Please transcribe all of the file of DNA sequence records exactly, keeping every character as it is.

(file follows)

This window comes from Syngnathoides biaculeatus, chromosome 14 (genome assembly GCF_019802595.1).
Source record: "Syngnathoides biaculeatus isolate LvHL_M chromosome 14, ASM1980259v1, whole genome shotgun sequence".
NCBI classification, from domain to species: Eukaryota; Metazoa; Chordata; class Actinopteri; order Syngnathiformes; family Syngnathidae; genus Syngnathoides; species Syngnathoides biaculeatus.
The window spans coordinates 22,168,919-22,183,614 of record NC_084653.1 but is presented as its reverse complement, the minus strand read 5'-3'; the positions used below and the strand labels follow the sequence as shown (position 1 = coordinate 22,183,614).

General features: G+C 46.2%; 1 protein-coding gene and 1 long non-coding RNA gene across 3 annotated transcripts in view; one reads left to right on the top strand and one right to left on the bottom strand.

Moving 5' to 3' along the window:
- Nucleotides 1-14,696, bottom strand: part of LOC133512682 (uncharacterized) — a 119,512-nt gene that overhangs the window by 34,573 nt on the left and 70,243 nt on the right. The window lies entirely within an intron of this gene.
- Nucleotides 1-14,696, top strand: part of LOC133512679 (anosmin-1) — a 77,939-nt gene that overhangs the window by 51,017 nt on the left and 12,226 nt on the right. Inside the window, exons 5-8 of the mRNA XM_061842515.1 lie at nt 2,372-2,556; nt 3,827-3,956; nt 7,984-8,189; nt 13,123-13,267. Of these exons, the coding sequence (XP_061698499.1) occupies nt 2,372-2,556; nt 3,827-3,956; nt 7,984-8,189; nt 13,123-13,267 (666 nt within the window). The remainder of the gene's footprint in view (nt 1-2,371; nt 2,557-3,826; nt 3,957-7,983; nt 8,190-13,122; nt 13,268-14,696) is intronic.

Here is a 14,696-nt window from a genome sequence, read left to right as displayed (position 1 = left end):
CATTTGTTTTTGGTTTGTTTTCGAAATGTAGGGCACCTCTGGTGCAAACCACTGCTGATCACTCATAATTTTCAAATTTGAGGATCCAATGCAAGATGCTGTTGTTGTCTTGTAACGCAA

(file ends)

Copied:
This window comes from Syngnathoides biaculeatus, chromosome 14 (genome assembly GCF_019802595.1).
Source record: "Syngnathoides biaculeatus isolate LvHL_M chromosome 14, ASM1980259v1, whole genome shotgun sequence".
NCBI classification, from domain to species: Eukaryota; Metazoa; Chordata; class Actinopteri; order Syngnathiformes; family Syngnathidae; genus Syngnathoides; species Syngnathoides biaculeatus.
The window spans coordinates 22,168,919-22,183,614 of record NC_084653.1 but is presented as its reverse complement, the minus strand read 5'-3'; the positions used below and the strand labels follow the sequence as shown (position 1 = coordinate 22,183,614).

General features: G+C 46.2%; 1 protein-coding gene and 1 long non-coding RNA gene across 3 annotated transcripts in view; one reads left to right on the top strand and one right to left on the bottom strand.

Moving 5' to 3' along the window:
- Nucleotides 1-14,696, bottom strand: part of LOC133512682 (uncharacterized) — a 119,512-nt gene that overhangs the window by 34,573 nt on the left and 70,243 nt on the right. The window lies entirely within an intron of this gene.
- Nucleotides 1-14,696, top strand: part of LOC133512679 (anosmin-1) — a 77,939-nt gene that overhangs the window by 51,017 nt on the left and 12,226 nt on the right. Inside the window, exons 5-8 of the mRNA XM_061842515.1 lie at nt 2,372-2,556; nt 3,827-3,956; nt 7,984-8,189; nt 13,123-13,267. Of these exons, the coding sequence (XP_061698499.1) occupies nt 2,372-2,556; nt 3,827-3,956; nt 7,984-8,189; nt 13,123-13,267 (666 nt within the window). The remainder of the gene's footprint in view (nt 1-2,371; nt 2,557-3,826; nt 3,957-7,983; nt 8,190-13,122; nt 13,268-14,696) is intronic.

Here is a 14,696-nt window from a genome sequence, read left to right as displayed (position 1 = left end):
CATTTGTTTTTGGTTTGTTTTCGAAATGTAGGGCACCTCTGGTGCAAACCACTGCTGATCACTCATAATTTTCAAATTTGAGGATCCAATGCAAGATGCTGTTGTTGTCTTGTAACGCAA